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Matthew Edlund, M.D. Headshot

24 Seconds to Roadkill

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Whatever Happened to Pedestrian Rights?

According to the New York Times, European cities are becoming inimical to drivers and amicable to pedestrians, as they attempt to control pollution, decrease heat trapping emissions and improve public health.

The United States remains intensely car friendly -- and pedestrian hostile. And that says a lot about our public safety, health, future obesity epidemic and how seriously we believe in global climate change -- as well as much we value life.

Let me provide an intensely local and yet generalizable example. 24 seconds -- not 24 hours -- that's how long you've got on the traffic shot-clock to cross 6 rows of cars on the main street of my home town, Sarasota, if you wish to reach the grounds of our main regional hospital. Before and during those 24 seconds motorists desperate to zoom ahead or get to their doctor's office will cut you off through right turns, very noticeably not looking in your direction as they accelerate.

The price of failure -- periodic memorial flowers stacked underneath the traffic poles.

Welcome to the standard American pedestrian nightmare -- a nation where two thirds of adults are overweight and a third of the population is slated to become diabetic, but which can't be bothered to make walking safe -- even in front of a hospital.

How bad are things really? In 2007 Los Angeles police ticketed a "cane wielding woman" for not being able to reach the sidewalk in the allotted time.

Get Out, Stop and Touch

You're driving down a main thoroughfare. You reach a red light. You stop the car and get out, rushing to the traffic pole. You rapidly slam your thumb into the pylon's traffic button, making sure its light blinks demonstrating it works. Carefully watching to make certain no one will mow you down, you run back to your car, snap the key to the engine block, hear the pleasant purr of the engine and wait for the light to change to green before proceeding down the road.
Obviously this is a completely preposterous idea for motorists, which would make traffic flow impossible and dangerous.

So why require it from pedestrians trying to cross the street?

According to researcher Gordon Stoltzner, who came up with the above example, Florida law implies a cross walk at every intersection. By law, pedestrians rule.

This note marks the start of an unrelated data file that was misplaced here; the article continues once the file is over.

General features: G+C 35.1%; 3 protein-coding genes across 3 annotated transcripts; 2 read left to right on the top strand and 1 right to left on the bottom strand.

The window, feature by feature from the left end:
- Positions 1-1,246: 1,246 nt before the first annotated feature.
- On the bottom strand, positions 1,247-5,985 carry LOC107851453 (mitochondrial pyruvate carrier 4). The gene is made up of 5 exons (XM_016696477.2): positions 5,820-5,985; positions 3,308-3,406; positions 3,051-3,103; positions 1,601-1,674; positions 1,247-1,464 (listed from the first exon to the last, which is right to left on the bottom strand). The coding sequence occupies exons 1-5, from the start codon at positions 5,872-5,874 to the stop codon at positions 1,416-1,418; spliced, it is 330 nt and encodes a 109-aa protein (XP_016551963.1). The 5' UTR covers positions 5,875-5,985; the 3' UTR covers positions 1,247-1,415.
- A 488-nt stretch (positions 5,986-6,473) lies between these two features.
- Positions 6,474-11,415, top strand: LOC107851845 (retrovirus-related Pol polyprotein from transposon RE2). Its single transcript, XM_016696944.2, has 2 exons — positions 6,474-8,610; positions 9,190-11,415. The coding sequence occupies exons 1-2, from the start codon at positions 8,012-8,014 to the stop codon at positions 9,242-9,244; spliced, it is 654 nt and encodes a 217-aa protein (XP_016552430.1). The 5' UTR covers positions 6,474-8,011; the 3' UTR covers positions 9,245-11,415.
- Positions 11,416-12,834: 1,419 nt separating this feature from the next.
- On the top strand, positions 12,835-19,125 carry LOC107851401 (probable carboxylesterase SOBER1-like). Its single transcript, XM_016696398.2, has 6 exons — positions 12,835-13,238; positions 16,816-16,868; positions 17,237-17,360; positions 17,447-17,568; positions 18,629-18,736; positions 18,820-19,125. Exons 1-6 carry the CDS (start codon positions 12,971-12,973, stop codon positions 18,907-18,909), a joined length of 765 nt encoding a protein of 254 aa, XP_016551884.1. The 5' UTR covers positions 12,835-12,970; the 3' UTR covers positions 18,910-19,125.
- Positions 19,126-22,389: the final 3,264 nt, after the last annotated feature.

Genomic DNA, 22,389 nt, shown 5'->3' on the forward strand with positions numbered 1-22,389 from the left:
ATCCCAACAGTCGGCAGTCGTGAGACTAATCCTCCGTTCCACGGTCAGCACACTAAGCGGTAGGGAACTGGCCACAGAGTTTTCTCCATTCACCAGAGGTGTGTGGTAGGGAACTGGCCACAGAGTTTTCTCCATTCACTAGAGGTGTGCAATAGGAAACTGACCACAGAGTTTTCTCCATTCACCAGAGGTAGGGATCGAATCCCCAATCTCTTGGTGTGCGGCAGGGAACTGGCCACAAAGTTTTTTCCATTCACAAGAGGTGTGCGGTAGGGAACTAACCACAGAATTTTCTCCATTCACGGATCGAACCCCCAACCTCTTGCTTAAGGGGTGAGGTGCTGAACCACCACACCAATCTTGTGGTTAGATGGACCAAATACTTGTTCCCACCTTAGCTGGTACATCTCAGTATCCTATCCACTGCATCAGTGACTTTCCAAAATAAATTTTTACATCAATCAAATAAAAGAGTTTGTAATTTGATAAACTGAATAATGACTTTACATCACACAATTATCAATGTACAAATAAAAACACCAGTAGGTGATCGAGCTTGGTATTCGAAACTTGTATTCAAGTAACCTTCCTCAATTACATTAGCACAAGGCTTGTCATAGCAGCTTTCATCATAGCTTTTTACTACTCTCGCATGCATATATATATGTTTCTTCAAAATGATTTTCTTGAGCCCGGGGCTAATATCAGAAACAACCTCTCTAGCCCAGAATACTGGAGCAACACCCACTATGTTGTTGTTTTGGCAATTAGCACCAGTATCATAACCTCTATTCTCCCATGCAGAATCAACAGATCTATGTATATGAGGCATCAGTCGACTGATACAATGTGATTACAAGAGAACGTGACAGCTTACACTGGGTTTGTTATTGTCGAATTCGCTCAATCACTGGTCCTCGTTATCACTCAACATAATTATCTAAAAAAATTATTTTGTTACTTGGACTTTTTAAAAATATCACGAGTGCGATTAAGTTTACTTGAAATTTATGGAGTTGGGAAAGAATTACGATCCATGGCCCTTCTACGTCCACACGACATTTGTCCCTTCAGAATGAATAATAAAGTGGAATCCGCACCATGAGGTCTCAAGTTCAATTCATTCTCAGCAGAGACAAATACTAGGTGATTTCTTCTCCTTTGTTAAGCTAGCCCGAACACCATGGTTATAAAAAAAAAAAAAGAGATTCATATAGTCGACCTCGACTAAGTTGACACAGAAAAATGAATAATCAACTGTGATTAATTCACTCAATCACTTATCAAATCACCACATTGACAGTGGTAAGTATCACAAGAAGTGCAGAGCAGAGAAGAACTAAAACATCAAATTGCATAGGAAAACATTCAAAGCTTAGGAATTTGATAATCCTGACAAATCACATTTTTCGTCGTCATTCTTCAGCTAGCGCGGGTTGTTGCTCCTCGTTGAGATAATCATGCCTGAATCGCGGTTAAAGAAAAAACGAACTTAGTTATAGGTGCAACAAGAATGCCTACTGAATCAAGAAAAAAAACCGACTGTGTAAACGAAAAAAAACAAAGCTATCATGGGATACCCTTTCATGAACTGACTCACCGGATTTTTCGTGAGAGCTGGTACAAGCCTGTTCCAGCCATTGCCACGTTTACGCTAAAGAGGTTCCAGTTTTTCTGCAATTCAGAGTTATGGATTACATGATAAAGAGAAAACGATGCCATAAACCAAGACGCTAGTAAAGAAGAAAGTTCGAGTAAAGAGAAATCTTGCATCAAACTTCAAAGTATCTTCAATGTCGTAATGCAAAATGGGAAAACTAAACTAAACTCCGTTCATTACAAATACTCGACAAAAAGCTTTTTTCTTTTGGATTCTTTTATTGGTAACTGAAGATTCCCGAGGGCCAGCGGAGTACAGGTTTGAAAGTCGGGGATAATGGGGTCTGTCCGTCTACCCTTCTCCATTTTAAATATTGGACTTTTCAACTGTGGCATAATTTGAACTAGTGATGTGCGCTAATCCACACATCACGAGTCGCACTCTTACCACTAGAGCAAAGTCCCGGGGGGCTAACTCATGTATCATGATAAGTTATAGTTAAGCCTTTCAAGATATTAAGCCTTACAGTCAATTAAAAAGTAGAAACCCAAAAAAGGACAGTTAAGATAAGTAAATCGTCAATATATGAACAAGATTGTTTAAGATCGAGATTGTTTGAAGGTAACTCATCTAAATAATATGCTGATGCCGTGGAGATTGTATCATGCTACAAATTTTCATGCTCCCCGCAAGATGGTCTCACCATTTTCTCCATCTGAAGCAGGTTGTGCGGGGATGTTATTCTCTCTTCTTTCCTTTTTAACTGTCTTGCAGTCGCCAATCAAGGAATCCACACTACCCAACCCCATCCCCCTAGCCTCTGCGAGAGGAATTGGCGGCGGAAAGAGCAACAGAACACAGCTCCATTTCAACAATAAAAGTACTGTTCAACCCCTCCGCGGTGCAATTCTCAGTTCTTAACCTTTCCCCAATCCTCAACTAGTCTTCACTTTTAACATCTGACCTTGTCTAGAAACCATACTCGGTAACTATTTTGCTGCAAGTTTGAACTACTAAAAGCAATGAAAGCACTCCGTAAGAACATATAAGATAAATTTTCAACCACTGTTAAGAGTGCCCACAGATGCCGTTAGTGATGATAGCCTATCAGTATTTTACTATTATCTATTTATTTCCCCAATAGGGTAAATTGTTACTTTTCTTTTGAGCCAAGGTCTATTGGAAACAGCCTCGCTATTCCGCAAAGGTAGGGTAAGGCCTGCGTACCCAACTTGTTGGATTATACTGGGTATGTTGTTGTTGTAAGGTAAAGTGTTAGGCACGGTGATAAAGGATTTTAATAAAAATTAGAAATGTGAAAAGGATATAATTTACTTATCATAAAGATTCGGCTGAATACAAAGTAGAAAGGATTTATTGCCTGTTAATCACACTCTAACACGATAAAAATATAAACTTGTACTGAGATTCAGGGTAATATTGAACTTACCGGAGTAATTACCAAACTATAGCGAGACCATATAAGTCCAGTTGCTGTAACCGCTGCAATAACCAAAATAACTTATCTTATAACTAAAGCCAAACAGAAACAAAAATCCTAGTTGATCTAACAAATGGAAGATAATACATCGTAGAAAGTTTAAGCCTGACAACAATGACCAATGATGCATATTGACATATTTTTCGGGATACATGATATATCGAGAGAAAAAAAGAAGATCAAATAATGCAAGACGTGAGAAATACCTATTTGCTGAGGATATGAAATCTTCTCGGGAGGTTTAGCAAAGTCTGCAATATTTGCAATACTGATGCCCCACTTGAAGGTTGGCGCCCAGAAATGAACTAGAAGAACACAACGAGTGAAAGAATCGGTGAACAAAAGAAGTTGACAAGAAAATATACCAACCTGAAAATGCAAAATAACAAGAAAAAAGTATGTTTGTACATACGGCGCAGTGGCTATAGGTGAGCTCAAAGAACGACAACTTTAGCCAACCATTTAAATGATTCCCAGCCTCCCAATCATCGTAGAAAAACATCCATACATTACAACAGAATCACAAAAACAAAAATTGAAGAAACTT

In fact, pedestrians often possess less than a prayer.

Crosswalks

On several sides of the hospital where I'm on staff stand crosswalks with tall signs warning drivers of $100+ fines if they do not allow pedestrians right of way. I tackle these crosswalks daily on my way to the Sleep Lab, allowing me to gauge their activity during the noon hour.
Perhaps one in five cars actually stop for pedestrians; some days it is one in eight. I usually do not begin my move beyond the sidewalk until a car is coming to a stop. A few magnanimously gesture me along with their hands, making it clear that they see me and unlike most of the other drivers will allow me onto to the street, and I gratefully acknowledge them. It's only when I safely arrive on the far sidewalk I realize I'm publicly thanking them for the privilege of crossing the street.

People do stop at crosswalks when they see orange jacketed crossing guards standing up for children attending school. The city I live in has an average age of 55, and like many Florida communities, many elderly people. Never have I seen a police officer hold off everyday traffic to aid an elderly person in a wheelchair or with walker to get across any avenue. In the suburbs of New York, my elderly mother sometimes makes it through one quiet line of stopped traffic only to feel the wind of cars and SUVs leaving her immobilized and vulnerable in the middle of the crosswalk.

Health and Money

People like to walk -- if it's safe. Pedestrian districts are among the most famed attractions of many great urban centers.

In Britain, the differences in survival between the poorest and highest socio-economic groups become halved when people have more greensward. People get more healthy when they have places to move around.

Americans now lead the world in average body mass index, and even ten years ago averaged a BMI of about 28. Many researchers don't think we will get that number down unless people engage in one of the simplest physical activity -- walking.

Obesity does not just cost health care dollars. More weight means more weight to carry around. Every pound added to the American population probably adds a couple of billion dollars in transportation costs. Weighty people need more food, which also requires far more energy to create and transport.

About 5000 Americans are killed in road accidents each year.

Why It Matters

Pedestrian safety is a public health issue -- if people can walk more, they're healthier and in better mood.

It's a health cost issue -- if people are healthier, they'll spend less time in doctor's offices.

It's an energy issue -- pedestrians use their own power rather than fossil fuels to get around.

It's an environmental issue -- walkers pollute less than cars, and car pollution increases chronic lung disease.

It's a national security issue -- America has been involved in wars in the Middle East for the past 10 years (you don't see us intervening in the Congo, where perhaps 5 million have died.)

All these things are connected.

Counties and cities are desperate for funds. Enforcing pedestrian laws, particularly with cameras at crosswalks, could benefit crimped budgets and the public health.

Can't we make our streets safe enough to walk?

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